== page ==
That does look to be another variant. One of my favorites is Founding Fathers, and it taught me how tied elections work before it became a plot point on Veep. I am looking for pre-1990 examples, though, or even better pre-1979.
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Mark McG
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pharmakon wrote:

Have there been any interviews or articles by the designers of RoR acknowledging a connection? Would appreciate any references and/or thoughts. Did a search on the forum and didn't find anything.


there is an article by the designer, where he never mentions Junta.
Articles on Republic of Rome (AH)

The General
26-1,Coming Attractions,Designer's Notes,47,Republic of Rome,Don Greenwood
27-4,Not in Kansas Anymore,Analysis,6,An Analysis of Republic of Rome,John A. Walker
27-4,Series Replay,Series Replay,18,PBEM Republic of Rome,D. Greenwood et. al.
27-4,Princeps,Designer's Notes,25,The Design of Republic of Rome,Richard Berthold
27-5,Series Replay,Series Replay,41,PBEM Republic of Rome, Part 2,Staff

you could of course ask him
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What was Kingmaker's publication date?

It had a limited form of Parliament, with votes in Commons and Lords, that gave out "goodies".
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Amaroq81 wrote:
What was Kingmaker's publication date?

It had a limited form of Parliament, with votes in Commons and Lords, that gave out "goodies".


1974 or so, before Republic of Rome or Junta.
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kuhrusty wrote:
My vague recollection was that it started out as a quick filler game before it entered the bowels of Avalon Hill.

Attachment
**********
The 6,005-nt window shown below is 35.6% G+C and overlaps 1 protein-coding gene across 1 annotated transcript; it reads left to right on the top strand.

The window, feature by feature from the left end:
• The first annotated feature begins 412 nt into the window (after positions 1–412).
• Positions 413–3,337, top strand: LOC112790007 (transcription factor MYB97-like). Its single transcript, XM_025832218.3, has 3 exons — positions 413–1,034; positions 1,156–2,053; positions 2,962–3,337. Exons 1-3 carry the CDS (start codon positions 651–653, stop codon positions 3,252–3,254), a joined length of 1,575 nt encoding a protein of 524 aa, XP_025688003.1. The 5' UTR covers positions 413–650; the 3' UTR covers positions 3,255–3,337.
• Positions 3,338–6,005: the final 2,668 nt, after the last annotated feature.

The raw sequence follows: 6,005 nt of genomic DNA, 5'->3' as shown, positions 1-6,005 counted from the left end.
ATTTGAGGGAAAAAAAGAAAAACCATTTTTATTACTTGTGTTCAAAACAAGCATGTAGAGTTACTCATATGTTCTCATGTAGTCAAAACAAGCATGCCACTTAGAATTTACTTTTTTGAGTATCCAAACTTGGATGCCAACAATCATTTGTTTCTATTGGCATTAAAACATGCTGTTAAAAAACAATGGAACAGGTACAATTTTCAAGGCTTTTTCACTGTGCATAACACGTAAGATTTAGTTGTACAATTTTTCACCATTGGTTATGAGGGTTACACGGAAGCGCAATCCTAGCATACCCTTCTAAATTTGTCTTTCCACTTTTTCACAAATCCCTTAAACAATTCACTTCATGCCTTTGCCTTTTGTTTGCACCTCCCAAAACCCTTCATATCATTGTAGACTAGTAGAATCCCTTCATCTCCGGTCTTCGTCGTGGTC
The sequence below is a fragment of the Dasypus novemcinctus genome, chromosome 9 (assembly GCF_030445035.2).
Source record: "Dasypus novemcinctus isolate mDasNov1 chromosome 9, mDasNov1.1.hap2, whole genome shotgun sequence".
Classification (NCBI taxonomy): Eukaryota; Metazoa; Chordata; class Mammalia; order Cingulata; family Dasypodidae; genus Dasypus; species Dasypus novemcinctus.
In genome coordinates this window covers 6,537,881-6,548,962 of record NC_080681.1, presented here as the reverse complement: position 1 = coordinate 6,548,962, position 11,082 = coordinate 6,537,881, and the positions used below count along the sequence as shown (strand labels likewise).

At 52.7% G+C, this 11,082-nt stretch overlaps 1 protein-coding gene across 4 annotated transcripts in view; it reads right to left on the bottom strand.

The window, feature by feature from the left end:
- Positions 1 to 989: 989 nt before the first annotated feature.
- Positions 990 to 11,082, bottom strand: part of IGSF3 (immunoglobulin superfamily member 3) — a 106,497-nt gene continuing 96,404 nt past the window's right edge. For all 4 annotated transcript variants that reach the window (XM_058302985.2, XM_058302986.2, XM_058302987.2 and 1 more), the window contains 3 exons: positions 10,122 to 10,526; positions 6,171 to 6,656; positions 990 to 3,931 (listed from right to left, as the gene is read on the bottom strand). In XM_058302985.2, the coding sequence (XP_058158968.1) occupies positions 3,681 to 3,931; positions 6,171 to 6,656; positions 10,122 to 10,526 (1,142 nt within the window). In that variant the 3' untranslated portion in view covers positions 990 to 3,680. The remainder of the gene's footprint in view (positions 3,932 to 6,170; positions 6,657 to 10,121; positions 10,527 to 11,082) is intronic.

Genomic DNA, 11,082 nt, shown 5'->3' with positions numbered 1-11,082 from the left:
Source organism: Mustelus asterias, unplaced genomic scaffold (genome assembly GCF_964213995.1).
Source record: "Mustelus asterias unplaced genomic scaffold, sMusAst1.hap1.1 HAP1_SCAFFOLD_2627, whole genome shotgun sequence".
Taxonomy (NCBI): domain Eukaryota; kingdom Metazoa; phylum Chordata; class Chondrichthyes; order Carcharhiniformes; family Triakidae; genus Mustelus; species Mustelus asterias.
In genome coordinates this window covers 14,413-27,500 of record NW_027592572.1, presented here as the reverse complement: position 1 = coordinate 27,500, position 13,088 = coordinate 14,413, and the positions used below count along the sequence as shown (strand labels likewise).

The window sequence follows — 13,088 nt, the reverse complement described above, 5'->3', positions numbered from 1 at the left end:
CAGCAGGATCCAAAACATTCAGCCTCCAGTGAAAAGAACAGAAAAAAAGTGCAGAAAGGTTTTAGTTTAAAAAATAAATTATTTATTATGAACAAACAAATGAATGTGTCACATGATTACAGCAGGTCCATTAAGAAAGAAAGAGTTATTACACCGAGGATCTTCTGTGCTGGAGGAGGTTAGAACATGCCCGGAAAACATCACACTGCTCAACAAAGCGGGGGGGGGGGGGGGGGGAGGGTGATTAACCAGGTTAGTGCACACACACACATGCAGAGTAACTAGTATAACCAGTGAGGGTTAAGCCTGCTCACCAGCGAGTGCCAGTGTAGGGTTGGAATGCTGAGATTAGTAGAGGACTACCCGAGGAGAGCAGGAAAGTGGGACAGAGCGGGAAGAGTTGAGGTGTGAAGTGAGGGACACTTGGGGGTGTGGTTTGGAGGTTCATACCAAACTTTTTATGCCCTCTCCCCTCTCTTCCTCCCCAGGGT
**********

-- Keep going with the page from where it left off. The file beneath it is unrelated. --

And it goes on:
Ha ha ha.
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Scott Muldoon (silentdibs)
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Persuasion is lifted wholesale from Illuminati.
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James Wahl
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Amaroq81 wrote:
What was Kingmaker's publication date?

It had a limited form of Parliament, with votes in Commons and Lords, that gave out "goodies".


I haven't played before. I just skimmed the rules for the first time, and it's definitely the same sort of structure. A repeating multiple phase system with power plays where players jockey for control of votes, then a meeting of parliament in the middle run by one of the players based on office, and where offices are are handed out. Kingmaker also has the thing where players control multiple characters, which is only vestigial in Junta, with its multiple offices, brothers-in-law, and heirs.
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Mark McG
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OK, I've played
The Republic of Rome
Junta
Kingmaker

and in my mind they have very little in common except for a over arching concept of being multiplayer games with shifting groups formed by negotiation and common interest.

You can add
Diplomacy
and A Game of Thrones: The Board Game (Second Edition) to that list as well.